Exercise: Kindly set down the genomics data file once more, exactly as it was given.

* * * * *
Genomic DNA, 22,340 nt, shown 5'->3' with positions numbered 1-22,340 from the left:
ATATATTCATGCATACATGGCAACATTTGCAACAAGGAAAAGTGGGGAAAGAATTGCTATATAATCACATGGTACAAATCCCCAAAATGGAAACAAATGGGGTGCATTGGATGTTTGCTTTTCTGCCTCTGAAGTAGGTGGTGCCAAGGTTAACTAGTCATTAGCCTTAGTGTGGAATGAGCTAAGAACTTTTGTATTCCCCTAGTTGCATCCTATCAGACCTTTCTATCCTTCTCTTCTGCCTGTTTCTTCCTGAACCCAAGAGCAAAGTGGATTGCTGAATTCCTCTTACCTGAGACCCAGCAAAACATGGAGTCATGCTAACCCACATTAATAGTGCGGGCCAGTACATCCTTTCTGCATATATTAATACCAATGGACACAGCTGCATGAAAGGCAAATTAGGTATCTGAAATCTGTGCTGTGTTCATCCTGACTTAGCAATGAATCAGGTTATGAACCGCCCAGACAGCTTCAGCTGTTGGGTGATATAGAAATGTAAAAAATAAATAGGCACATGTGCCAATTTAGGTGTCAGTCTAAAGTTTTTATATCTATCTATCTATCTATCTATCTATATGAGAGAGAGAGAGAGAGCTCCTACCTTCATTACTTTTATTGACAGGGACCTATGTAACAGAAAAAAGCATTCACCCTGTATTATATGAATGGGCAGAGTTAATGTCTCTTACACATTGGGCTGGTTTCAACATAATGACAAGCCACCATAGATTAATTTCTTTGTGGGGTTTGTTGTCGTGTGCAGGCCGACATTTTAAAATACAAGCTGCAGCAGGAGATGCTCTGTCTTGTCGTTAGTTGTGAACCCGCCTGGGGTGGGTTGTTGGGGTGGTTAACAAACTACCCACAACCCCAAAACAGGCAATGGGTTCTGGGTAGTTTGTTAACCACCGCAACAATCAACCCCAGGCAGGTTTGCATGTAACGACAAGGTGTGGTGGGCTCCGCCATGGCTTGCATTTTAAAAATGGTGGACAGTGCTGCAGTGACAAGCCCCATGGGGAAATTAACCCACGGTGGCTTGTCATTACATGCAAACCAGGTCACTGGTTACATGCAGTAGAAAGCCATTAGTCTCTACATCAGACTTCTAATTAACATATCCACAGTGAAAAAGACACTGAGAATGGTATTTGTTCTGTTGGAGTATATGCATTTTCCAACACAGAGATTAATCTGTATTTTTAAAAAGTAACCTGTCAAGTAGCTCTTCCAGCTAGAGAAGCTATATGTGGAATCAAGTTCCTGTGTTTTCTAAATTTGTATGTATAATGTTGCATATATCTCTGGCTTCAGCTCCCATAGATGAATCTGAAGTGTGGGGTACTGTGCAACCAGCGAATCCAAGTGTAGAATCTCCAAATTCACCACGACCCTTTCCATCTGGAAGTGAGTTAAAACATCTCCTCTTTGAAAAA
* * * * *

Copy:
Genomic DNA, 22,340 nt, shown 5'->3' with positions numbered 1-22,340 from the left:
ATATATTCATGCATACATGGCAACATTTGCAACAAGGAAAAGTGGGGAAAGAATTGCTATATAATCACATGGTACAAATCCCCAAAATGGAAACAAATGGGGTGCATTGGATGTTTGCTTTTCTGCCTCTGAAGTAGGTGGTGCCAAGGTTAACTAGTCATTAGCCTTAGTGTGGAATGAGCTAAGAACTTTTGTATTCCCCTAGTTGCATCCTATCAGACCTTTCTATCCTTCTCTTCTGCCTGTTTCTTCCTGAACCCAAGAGCAAAGTGGATTGCTGAATTCCTCTTACCTGAGACCCAGCAAAACATGGAGTCATGCTAACCCACATTAATAGTGCGGGCCAGTACATCCTTTCTGCATATATTAATACCAATGGACACAGCTGCATGAAAGGCAAATTAGGTATCTGAAATCTGTGCTGTGTTCATCCTGACTTAGCAATGAATCAGGTTATGAACCGCCCAGACAGCTTCAGCTGTTGGGTGATATAGAAATGTAAAAAATAAATAGGCACATGTGCCAATTTAGGTGTCAGTCTAAAGTTTTTATATCTATCTATCTATCTATCTATCTATATGAGAGAGAGAGAGAGAGCTCCTACCTTCATTACTTTTATTGACAGGGACCTATGTAACAGAAAAAAGCATTCACCCTGTATTATATGAATGGGCAGAGTTAATGTCTCTTACACATTGGGCTGGTTTCAACATAATGACAAGCCACCATAGATTAATTTCTTTGTGGGGTTTGTTGTCGTGTGCAGGCCGACATTTTAAAATACAAGCTGCAGCAGGAGATGCTCTGTCTTGTCGTTAGTTGTGAACCCGCCTGGGGTGGGTTGTTGGGGTGGTTAACAAACTACCCACAACCCCAAAACAGGCAATGGGTTCTGGGTAGTTTGTTAACCACCGCAACAATCAACCCCAGGCAGGTTTGCATGTAACGACAAGGTGTGGTGGGCTCCGCCATGGCTTGCATTTTAAAAATGGTGGACAGTGCTGCAGTGACAAGCCCCATGGGGAAATTAACCCACGGTGGCTTGTCATTACATGCAAACCAGGTCACTGGTTACATGCAGTAGAAAGCCATTAGTCTCTACATCAGACTTCTAATTAACATATCCACAGTGAAAAAGACACTGAGAATGGTATTTGTTCTGTTGGAGTATATGCATTTTCCAACACAGAGATTAATCTGTATTTTTAAAAAGTAACCTGTCAAGTAGCTCTTCCAGCTAGAGAAGCTATATGTGGAATCAAGTTCCTGTGTTTTCTAAATTTGTATGTATAATGTTGCATATATCTCTGGCTTCAGCTCCCATAGATGAATCTGAAGTGTGGGGTACTGTGCAACCAGCGAATCCAAGTGTAGAATCTCCAAATTCACCACGACCCTTTCCATCTGGAAGTGAGTTAAAACATCTCCTCTTTGAAAAA